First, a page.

Tag Archives: social life

Liebowitz Error Means Purple Jesus May Be Resurrected

The saga continues. After a strange turn of events involving a screw-up by Prez Liebowitz and Shirley Collado, it looks like Purple Jesus may have a chance at continuing at the Mill.

Liebowitz sent an email to the Community Council on May 30th admitting he “never completed the process I have been committed to following” for deciding whether or not to approve the Community Council (CC)’s decision to let the Mill continue to be an exception to the Social House Pilot Program so it can continue throwing Purple Jesus parties. What did he miss? Consulting the CC, which has spent time working with the Mill and discussing the nuances of its exception to the Pilot Program and its impact on the community.

Back in April, we all thought it was safe after the Community Council nearly unanimously voted to continue allowing the Mill to be an exception for the pilot program. It seemed like Liebowitz’s approval would be a mere formality. But then he surprised everyone by sending the Community Council a letter saying he would not approve their decision. It was unprecedented for him to overturn such a strong CC recommendation without first consulting them. As you can see in his letter, he didn’t mince words: “After due consideration, I have decided not to accept the Community Council’s decision to formalize the exception for the Mill,” he wrote.

But in his latest email to the CC, he explained that he had Shirley Collado draft two letters concerning the Mill decision: one that accepted the CC’s recommendation and one that didn’t. He claims that because it was such a busy time of year and he just recently made his decision on Delta, he thought he was signing a letter about Delta, not the Mill.

So now he is taking back his final decision until he has a chance to talk to the Community Council about the issue, which will hopefully happen in the next few weeks.

He concluded his email by saying: “I apologize for my error.  I should underscore that I have not arrived at a decision, but that does not mean I will come out in agreement with the Council; I may, or I may not.  I need to have this conversation with the Council to better understand its position.   I missed that step in the process.”

Now there are a lot of question marks surrounding this (Update: President Liebowitz pretty much answered these questions in his comment below). like why it took so long for him to realize his mistake (over a week), what Dean Collado’s role in this was, how often he doesn’t look at things he signs, etc. While conspiracy theories may start to fly, the most important thing is Purple Jesus, with the backing of the Community Council, has a solid chance of making it out of this weird series of events alive.

We will keep you posted on any more news we hear about the state of Purple Jesus.

Liebowitz Ends Purple Jesus

On Tuesday, President Liebowitz surprised just about everyone by declining the Community Council’s strong recommendation to allow the Mill to continue to be an official exception to the social house pilot program, which bans hard alcohol. This means the Mill can no longer host Purple Jesus, one of the most popular and storied all-campus parties and the Mill’s longest (over twenty years) and most important tradition.

We all assumed Purple Jesus was safe after the Community Council voted 14 in favor, 2 opposed, 3 abstentions to let the Mill continue to be an exception to the pilot program and its hard alcohol ban. While many rumors surround the content of the Purple Jesus drink, P Safe monitors its preparation closely and it is diluted to 5.4% abv.–weaker than heavy beer. Furthermore, Purple Jesus events have had hardly any problems with citations or dorm damage.  But Liebowitz decided to decline the nearly unanimous recommendation anyways:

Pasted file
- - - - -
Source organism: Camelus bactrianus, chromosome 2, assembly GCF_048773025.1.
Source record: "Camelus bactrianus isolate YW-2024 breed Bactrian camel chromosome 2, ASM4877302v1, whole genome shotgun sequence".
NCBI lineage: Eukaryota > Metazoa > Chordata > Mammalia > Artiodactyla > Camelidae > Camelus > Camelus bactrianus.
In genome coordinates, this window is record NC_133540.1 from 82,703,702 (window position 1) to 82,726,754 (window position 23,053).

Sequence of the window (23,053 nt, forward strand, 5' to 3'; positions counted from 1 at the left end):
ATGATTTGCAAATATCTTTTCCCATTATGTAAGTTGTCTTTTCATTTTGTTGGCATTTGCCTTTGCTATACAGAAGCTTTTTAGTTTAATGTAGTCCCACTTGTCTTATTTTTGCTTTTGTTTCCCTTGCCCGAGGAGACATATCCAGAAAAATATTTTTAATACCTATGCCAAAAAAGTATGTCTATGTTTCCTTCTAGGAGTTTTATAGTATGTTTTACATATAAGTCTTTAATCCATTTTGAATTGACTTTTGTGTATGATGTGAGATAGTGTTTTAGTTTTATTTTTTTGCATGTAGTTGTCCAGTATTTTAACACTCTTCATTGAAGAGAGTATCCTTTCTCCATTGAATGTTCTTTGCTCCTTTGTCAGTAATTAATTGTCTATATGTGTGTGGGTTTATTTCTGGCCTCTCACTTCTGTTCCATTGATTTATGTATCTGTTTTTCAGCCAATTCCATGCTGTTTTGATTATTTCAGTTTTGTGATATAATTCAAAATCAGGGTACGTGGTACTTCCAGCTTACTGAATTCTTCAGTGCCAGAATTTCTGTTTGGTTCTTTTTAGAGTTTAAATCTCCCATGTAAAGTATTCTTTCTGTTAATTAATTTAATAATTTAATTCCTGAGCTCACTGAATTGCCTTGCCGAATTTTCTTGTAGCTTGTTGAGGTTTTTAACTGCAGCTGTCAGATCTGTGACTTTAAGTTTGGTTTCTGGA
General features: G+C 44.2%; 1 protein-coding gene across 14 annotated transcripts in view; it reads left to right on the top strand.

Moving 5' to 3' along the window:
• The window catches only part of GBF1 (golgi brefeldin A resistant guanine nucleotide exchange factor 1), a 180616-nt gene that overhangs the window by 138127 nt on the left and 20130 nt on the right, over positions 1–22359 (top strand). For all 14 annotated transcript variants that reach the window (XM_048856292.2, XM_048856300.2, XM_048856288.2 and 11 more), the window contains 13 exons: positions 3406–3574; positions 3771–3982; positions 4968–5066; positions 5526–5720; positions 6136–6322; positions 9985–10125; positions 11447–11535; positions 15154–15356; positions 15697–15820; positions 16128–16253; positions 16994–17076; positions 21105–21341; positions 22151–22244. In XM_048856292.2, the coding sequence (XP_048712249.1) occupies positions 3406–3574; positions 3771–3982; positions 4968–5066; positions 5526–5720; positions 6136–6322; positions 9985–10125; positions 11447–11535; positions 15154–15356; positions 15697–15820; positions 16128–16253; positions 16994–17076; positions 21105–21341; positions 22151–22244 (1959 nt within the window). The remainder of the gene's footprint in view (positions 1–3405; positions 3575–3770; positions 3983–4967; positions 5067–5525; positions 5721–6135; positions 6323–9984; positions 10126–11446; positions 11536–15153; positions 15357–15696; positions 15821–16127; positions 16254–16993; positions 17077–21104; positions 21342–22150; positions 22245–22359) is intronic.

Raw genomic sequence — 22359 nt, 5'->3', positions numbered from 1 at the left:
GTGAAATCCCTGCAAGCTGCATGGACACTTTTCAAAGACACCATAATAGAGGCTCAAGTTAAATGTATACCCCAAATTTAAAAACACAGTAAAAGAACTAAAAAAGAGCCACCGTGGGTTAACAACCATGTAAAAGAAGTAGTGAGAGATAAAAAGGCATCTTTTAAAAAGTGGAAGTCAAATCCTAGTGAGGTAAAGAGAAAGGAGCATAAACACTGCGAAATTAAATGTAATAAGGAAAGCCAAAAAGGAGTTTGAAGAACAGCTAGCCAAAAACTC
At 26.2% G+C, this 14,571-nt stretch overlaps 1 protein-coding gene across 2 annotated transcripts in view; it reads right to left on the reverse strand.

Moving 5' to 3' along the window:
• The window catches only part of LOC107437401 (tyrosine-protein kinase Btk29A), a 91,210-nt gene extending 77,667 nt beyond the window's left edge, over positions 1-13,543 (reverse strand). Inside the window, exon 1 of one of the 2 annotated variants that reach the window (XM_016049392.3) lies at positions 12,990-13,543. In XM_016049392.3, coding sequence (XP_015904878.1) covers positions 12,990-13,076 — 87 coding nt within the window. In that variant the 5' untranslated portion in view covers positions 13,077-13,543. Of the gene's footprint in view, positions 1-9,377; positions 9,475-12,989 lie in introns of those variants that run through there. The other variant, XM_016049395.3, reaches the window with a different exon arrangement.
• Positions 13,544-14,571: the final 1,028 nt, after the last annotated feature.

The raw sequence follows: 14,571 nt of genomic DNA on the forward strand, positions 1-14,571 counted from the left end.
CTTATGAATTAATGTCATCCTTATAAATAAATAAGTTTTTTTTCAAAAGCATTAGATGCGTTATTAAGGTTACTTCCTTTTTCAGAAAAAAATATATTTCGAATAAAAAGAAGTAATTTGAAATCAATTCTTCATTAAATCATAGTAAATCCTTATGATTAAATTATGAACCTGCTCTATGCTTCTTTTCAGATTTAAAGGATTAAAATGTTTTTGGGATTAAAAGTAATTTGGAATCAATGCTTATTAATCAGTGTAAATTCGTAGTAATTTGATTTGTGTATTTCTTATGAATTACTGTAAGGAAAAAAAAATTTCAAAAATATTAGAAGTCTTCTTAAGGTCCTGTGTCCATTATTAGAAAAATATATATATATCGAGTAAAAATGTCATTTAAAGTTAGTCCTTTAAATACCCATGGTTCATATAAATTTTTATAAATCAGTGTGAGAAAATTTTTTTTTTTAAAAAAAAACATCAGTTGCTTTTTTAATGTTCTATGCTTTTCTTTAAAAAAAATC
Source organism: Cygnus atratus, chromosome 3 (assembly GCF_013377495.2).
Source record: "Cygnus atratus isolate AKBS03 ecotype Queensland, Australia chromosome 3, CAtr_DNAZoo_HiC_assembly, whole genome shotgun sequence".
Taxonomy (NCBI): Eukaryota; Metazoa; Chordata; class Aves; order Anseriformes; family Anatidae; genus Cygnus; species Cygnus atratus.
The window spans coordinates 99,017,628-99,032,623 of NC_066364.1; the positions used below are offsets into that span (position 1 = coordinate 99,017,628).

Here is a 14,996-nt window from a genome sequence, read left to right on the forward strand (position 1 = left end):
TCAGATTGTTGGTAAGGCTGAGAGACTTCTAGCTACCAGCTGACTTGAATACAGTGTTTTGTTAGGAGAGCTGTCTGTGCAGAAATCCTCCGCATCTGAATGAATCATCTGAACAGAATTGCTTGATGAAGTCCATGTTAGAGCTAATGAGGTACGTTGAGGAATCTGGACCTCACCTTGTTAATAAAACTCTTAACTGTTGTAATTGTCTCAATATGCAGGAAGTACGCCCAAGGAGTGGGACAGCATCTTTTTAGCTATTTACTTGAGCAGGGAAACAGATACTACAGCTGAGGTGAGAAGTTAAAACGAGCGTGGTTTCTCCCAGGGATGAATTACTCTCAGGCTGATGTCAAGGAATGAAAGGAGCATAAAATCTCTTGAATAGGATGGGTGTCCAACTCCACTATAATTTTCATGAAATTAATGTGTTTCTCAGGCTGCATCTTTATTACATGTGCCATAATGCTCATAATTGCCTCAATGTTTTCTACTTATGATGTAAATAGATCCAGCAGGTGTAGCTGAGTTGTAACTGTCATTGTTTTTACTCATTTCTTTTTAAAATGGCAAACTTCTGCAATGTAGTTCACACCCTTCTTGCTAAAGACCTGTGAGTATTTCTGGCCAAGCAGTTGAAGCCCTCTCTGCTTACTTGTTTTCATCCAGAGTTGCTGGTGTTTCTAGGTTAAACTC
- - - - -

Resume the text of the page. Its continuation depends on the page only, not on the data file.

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This will certainly not help with brewing student frustration over administrative micromanaging of the social scene. And with no Purple Jesus and no ADP, many predict Midd’s social scene will begin to move even more underground and off-campus, which will have repercussions of its own.

We will keep you updated with any more news we hear about Liebowitz’s decision.

middbeat minutes: Discussing the Future of Social Life at Midd

Students turn out to discuss the future of our social life

Students discuss the future of our social life

Middlebury’s social scene is still in the midst of an identity crisis. It largely began in the 90s when the College got rid of frats and sororities, which provided the foundation of Midd’s social life for, like, a hundred plus years. With the end of Greek life came a make over of the school’s identity from a typical white, privileged New England college (epitomized by fraternities and sororities) to a prestigious, diverse, global-minded, environmentally-conscientious, etc. institution, and brand really.

While most would probably agree this new identity has been a positive change overall, Midd still hasn’t figured out what it means for its social scene. This confusion has manifested itself in tensions over the role of alcohol consumption, social institutions like social houses and superblocks, strict Vermont State alcohol laws and the administration (old chapel, res life, pub safe, etc.) in defining our social scene. Student frustration over the administration micromanaging nightlife and shutting down social houses, a perceived lack of trust between students and pub safe, alcohol task forces, convocation speeches littered with warnings about knowing your limits have all emanated from this.

We also still have an alarming lack of student owned-space and student-created traditions (what gives, this school is over two hundred year old?!), which is partly the case, it could be argued, because we still haven’t filled the void of the greek system on campus and figured out what our new social scene/identity is exactly. But within this frustration, there also exists (we think) a kind of  excitement at the opportunity for students right now to organize and reclaim social events, traditions, and spaces that will define the next iteration of Midd’s social scene .